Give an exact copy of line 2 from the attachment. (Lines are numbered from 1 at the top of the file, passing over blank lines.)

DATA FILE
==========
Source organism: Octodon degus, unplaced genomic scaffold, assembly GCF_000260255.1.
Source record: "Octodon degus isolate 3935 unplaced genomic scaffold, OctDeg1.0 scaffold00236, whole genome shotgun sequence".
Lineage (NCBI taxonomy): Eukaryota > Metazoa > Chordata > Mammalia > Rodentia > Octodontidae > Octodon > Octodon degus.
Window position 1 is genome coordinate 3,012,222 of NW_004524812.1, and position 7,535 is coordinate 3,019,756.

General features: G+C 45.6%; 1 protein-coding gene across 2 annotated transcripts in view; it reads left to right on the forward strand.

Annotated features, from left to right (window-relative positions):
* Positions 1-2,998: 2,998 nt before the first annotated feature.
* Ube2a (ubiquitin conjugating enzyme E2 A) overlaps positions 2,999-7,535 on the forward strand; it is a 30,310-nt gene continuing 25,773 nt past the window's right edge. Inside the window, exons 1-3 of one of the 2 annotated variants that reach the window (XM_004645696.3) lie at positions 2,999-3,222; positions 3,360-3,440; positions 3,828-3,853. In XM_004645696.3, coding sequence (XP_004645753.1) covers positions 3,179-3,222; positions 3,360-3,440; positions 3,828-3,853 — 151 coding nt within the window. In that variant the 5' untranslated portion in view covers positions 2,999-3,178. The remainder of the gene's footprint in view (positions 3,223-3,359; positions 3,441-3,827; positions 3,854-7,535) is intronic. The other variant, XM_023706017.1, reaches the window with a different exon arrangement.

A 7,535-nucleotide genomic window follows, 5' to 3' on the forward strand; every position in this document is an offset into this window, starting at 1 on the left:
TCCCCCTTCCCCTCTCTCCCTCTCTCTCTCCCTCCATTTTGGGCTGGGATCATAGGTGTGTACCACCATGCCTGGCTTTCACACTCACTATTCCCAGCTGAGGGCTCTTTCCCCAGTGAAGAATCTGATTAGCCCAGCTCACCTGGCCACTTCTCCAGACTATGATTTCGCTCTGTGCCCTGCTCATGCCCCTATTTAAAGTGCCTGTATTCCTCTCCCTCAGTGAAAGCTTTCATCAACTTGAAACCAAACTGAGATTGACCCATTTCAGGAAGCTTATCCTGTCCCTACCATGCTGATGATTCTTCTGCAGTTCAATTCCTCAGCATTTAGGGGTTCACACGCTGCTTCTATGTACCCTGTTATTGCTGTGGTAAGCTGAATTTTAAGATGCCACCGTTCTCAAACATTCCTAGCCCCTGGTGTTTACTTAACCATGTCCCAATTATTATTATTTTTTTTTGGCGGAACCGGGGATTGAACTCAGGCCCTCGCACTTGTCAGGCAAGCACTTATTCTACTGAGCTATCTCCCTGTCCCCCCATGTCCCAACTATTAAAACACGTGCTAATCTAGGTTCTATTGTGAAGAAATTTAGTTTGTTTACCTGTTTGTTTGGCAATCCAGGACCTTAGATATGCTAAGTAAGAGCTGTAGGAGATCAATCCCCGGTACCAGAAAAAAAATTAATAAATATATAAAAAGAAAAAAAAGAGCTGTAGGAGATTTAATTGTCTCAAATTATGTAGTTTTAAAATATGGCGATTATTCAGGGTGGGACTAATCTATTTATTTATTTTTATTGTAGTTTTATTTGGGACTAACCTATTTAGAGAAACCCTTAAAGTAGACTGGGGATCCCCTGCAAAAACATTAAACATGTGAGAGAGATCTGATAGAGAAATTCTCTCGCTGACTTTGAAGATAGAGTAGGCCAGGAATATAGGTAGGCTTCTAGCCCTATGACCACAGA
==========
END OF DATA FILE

Source record: "Octodon degus isolate 3935 unplaced genomic scaffold, OctDeg1.0 scaffold00236, whole genome shotgun sequence".